Friday, January 17, 2020

General Assembly, City Prepare for Monday…

January 17, 2020

As you may have heard, the Virginia State Police are expecting between 50,000-100,000 gun rights advocates to be in Richmond for a rally Monday. Unfortunately, there has been credible information that some radical and potentially dangerous groups intend to participate, and there have even been death threats made against some of our legislators. The Governor has declared a temporary State of Emergency, and we have heard that there will be a huge security presence at the Capitol Monday. There was real tension in the building this morning.

The VEA lobbyists will not be at the Capitol or in the city on Monday. Committees will be meeting, but legislative leaders have granted grace by allowing many bills to go by for the day or only hearing “non-controversial” ones. Yes, those actually exist. I know of no education lobbyist who will be going to the Capitol. Members of the General Assembly received a safety briefing this morning, and the Governor is expected to additional guidance later in the day. I pray for all the legislators and staff Monday and that we are over-preparing for what may happen.

I am also praying for two amazing groups of advocates who have their lobby day on Monday and refuse to back away from all this. Supporters of Gun Violence Prevention, including Every Town for Gun Safety and Moms Demand Action, will be at the Capitol Monday, along with our good friends, the New Virginia Majority. NVM fights for the rights of underrepresented and underserved Virginians in areas such as immigration reform, voting rights, social and racial justice, and equity in education.

Today, I was reminded that even when we disagree on policy, we can still be respectful and kind. Yesterday afternoon, Senator Mark Peake was on the wrong side of the vote on our three big due process bills, but he asked a question about the 2012/2013 legislation. I was there to answer but wasn’t called on by the Chair. That was perfectly fine as she knew that his question was, in fact, rhetorical: He asked if we were rolling back everything in the 2013 bill. We were not, and this morning I printed the 2013 legislation and highlighted all the areas that remain. I also printed the 2012 legislation, and was talking with his aide when he saw me and said hello. I told him I wanted to follow up on his question. He was very grateful, invited me into his office, and we had a really good conversation. He asked a lot of questions and was very appreciative that I took the time to get him the information he asked for. I told him I always will. He patroned a bill for us last session, so he knows me. He said, “I know you will always be honest with me and always follow up.” Don’t get me wrong, he will still vote against all three of our bills, but we had a civil conversation and we have a good relationship.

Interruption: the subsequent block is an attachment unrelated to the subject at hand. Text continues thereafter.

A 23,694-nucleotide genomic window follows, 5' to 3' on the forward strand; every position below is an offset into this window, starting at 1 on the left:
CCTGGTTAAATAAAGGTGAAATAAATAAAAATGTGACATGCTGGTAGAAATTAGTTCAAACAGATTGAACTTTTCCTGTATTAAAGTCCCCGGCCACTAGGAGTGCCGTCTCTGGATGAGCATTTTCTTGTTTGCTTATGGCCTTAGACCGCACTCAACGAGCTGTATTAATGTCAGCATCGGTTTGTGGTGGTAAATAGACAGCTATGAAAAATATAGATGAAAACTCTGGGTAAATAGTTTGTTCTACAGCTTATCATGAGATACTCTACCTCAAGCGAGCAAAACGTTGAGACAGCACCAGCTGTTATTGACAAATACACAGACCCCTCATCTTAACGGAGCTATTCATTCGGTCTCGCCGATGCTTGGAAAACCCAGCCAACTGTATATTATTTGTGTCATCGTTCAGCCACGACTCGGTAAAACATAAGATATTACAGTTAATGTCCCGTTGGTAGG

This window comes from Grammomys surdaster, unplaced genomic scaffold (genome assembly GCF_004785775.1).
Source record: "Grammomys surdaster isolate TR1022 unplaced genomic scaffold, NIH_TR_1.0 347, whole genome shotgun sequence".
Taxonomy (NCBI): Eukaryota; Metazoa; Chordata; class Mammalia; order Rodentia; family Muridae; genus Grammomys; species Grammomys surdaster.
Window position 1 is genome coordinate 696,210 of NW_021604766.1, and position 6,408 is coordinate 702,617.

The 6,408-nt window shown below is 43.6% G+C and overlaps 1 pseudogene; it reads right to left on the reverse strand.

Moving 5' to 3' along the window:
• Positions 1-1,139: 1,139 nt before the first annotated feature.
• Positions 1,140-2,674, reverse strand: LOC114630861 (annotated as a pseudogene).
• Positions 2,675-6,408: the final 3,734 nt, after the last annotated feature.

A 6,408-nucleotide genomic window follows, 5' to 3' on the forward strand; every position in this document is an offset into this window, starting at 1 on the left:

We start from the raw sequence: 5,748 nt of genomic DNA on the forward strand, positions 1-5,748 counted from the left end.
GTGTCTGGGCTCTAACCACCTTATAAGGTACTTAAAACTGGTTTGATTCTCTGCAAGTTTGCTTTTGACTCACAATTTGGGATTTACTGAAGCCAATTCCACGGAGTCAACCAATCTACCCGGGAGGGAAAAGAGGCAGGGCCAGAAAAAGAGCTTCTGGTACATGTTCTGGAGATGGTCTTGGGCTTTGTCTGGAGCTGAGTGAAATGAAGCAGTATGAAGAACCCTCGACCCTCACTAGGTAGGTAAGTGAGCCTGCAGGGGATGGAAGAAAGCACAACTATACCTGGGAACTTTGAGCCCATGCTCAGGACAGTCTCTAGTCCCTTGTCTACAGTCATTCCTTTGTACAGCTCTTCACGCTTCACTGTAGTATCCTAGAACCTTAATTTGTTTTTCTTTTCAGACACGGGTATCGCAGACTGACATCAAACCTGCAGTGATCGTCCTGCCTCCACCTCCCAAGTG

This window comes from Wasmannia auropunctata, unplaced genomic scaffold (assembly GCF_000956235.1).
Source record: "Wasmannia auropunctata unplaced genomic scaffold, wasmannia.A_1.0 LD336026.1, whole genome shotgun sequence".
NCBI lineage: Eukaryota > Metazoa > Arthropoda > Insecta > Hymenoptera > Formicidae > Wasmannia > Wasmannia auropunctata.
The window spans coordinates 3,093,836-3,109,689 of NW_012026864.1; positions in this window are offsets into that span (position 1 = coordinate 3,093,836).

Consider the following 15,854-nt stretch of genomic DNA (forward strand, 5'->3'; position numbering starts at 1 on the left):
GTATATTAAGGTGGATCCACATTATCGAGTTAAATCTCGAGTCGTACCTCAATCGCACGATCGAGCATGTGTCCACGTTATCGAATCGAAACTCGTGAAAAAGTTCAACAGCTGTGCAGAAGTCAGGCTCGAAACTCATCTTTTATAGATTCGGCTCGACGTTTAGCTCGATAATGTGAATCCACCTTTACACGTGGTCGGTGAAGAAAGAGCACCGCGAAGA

My second reminder came as I was walking down the stairs in the legislator’s office building. Delegate Kirk Cox, the former Speaker, was right behind me. I turned to say good morning and ask how he was doing, and we had a great conversation the whole way down the stairs. We didn’t talk policy or politics, we just checked in with each other. As he was turning to go to his caucus he looked back and said, “It was good to run into you. Take care of yourself. Come see me if you need anything.” Again, he will vote against much of the legislation we support this session, but we are all still human beings and can act with grace and kindness. Majorities will come and go, our influence will be better some years than others, but can always extend grace. We must if we ever hope to change the current political environment in our Commonwealth and country.

So, for today, I will leave you with the former Speaker’s words. It was good to run into you today. Take care of yourself. Come see me if you need anything.